by Kody Fairfield
In a recent interview with Jen Rogers of Yahoo! Finance, Libertarian Vice Presidential nominee Gov. Bill Weld was given the spotlight to speak about his campaign alongside former New Mexico Gov. Gary Johnson. Gov. Weld made statements that will not sit well with many in his own party.
After discussing what makes the Libertarian ticket different from the Republican and Democrats, Rogers went on to ask Weld, “What scares you most nervous about a president Hillary Clinton?” To which Weld responded, “Fiscal policy. A difference in view there. As you say, I have known her for a long time, personally and favorably, so I am not throwing epithets around the way Mr. Trump does.”
Based on Weld’s description of his relationship with Clinton, it seems as if the problems with FBI investigations into her private email server use, her mishandling of the situation in Benghazi, and potential conflicts of interest at the Clinton Foundation during the time of her service as Secretary of State, still don’t seem to bother Weld’s favorable opinion of her… just her fiscal policy.
As their conversation continued on to the issues, Rogers asked Weld about Obamacare or the Affordable Care Act (ACA). Where Weld initially said he was for “much more competition in the market place.” Continuing on to say that he believes, “patients and doctors should be making more of the decisions in the system instead of the government and insurance companies. That’s maybe the worst thing about Obamacare.”
It was when the Governor began talking about the mandate in the ACA, that his statements began to be a bit perplexing for libertarians, and small government conservatives. Weld said, “I understand that if you want to cut costs, you’ve got to get more people in the system, so I always supported the mandatory feature there, unlike most Republicans, because I know that if you don’t do that, you’re not going to get the 28-year-old bartender who’s making $125,000 a year into the system and he’ll not insure and then when he breaks his leg skiing at Sugarbush, he’ll show up at the emergency room.”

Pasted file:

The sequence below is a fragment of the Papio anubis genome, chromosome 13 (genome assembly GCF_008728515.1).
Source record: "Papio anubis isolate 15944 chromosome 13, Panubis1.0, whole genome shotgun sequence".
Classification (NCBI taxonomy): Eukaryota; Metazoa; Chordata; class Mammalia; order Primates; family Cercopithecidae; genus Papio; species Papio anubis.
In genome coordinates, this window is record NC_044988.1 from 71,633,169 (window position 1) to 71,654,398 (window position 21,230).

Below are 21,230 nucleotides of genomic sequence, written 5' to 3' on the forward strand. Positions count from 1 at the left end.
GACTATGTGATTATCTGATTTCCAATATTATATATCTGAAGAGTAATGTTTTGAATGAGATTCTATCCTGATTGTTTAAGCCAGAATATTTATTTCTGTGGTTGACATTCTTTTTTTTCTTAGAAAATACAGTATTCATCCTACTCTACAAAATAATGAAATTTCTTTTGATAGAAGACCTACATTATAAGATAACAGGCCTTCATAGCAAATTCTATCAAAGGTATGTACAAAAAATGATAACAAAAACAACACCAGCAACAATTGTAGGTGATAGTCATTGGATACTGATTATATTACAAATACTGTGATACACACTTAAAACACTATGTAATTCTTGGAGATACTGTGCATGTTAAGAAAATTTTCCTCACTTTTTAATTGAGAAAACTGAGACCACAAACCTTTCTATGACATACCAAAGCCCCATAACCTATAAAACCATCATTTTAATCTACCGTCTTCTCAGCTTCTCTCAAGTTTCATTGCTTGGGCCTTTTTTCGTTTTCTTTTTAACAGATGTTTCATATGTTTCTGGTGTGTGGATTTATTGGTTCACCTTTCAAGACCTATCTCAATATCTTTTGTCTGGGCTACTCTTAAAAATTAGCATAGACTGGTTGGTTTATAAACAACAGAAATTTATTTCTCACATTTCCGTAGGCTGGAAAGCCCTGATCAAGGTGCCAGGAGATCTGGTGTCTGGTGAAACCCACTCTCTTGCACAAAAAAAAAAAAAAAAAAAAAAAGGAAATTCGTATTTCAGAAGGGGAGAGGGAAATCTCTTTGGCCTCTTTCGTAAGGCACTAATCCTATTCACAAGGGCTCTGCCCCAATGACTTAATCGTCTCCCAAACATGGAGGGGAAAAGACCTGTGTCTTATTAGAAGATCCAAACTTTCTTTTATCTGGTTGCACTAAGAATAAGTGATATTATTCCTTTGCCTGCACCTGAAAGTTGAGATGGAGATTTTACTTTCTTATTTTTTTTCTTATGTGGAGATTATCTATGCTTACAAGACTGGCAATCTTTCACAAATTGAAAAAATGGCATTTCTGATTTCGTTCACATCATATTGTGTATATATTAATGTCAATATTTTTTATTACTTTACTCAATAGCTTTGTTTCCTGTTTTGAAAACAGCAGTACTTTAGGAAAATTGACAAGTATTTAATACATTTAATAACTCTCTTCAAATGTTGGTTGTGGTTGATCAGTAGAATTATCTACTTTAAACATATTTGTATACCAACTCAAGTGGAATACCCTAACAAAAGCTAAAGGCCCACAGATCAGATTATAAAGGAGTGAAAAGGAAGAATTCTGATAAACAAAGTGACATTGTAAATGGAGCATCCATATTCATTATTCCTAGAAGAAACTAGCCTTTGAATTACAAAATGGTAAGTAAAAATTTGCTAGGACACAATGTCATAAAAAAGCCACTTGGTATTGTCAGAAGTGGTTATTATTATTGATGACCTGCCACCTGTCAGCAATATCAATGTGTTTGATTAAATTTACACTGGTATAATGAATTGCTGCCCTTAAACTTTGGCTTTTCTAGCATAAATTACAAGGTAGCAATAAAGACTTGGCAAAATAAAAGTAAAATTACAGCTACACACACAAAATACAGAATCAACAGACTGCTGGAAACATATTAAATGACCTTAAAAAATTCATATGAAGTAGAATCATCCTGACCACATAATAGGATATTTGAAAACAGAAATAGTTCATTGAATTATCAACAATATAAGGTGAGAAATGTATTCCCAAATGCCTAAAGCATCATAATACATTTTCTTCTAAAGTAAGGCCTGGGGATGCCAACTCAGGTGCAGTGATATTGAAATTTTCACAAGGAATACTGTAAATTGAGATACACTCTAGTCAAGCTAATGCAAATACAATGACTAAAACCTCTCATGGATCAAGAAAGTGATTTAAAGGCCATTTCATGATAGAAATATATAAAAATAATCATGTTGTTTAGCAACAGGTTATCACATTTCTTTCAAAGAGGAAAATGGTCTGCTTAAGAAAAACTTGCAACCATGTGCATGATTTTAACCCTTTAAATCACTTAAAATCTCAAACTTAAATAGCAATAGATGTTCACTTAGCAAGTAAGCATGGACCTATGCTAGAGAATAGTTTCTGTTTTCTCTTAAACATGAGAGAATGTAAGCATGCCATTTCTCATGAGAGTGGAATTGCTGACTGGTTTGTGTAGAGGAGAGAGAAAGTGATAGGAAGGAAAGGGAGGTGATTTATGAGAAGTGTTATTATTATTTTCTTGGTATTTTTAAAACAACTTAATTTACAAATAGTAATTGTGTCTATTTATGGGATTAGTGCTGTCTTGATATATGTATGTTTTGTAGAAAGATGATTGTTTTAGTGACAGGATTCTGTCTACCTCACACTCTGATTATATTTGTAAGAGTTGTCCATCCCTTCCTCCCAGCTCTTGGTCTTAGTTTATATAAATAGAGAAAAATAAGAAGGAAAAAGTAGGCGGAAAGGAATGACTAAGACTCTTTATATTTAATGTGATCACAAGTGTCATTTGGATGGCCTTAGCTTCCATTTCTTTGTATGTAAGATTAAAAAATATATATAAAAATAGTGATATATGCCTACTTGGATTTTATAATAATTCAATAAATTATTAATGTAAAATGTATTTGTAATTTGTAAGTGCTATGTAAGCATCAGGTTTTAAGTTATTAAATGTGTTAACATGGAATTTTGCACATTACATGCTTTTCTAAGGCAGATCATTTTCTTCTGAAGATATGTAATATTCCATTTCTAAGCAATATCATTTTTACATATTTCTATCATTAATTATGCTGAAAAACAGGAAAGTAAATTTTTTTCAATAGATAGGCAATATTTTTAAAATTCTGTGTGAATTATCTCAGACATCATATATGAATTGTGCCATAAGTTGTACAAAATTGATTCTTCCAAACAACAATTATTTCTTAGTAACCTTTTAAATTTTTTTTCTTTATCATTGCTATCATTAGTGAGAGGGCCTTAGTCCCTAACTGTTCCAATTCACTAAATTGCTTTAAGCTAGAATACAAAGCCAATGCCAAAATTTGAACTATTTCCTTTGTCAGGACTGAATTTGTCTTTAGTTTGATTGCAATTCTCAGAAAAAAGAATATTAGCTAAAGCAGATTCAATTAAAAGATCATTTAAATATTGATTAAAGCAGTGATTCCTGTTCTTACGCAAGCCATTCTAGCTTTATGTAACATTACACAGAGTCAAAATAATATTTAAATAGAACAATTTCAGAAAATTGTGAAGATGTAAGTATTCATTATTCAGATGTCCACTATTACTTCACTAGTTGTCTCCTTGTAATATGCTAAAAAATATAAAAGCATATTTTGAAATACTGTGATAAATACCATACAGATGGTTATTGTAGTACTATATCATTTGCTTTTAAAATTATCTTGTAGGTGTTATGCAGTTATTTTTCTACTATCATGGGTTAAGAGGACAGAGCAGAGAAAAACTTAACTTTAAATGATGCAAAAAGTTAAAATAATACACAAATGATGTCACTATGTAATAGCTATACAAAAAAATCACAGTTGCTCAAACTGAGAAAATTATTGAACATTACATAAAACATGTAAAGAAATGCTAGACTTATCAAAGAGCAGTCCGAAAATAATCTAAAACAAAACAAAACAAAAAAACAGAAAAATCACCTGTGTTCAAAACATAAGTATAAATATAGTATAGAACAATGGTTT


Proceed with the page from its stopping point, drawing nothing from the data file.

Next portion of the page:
So though Gov. Weld does not believe in the government and insurance companies having a role in the decision-making processes in healthcare, he is for the government forcing you into the system through a mandate in order to “cut costs.” It would appear then that his issue is not inherently with government involvement in healthcare system, rather it is with its efficiency and results.
This is a contradiction to liberty and small governance.
Ironically enough Weld’s position here, would align him with 1990’s pro-government Republicans like, Newt Gingrich, Mitt Romney, Dan Quayle and even a former proposal from the Heritage Foundation. Which shouldn’t be too shocking as Weld was the Governor of Massachusetts from 1991-1997.
While it’s especially true in this election cycle that Gov. Weld and the head of his ticket Gov. Johnson are far better than their opponents in terms of liberty mindedness, they continue to have had a tendency to be lackluster in certain areas of policy, leaving their base and even some small government conservatives wanting more.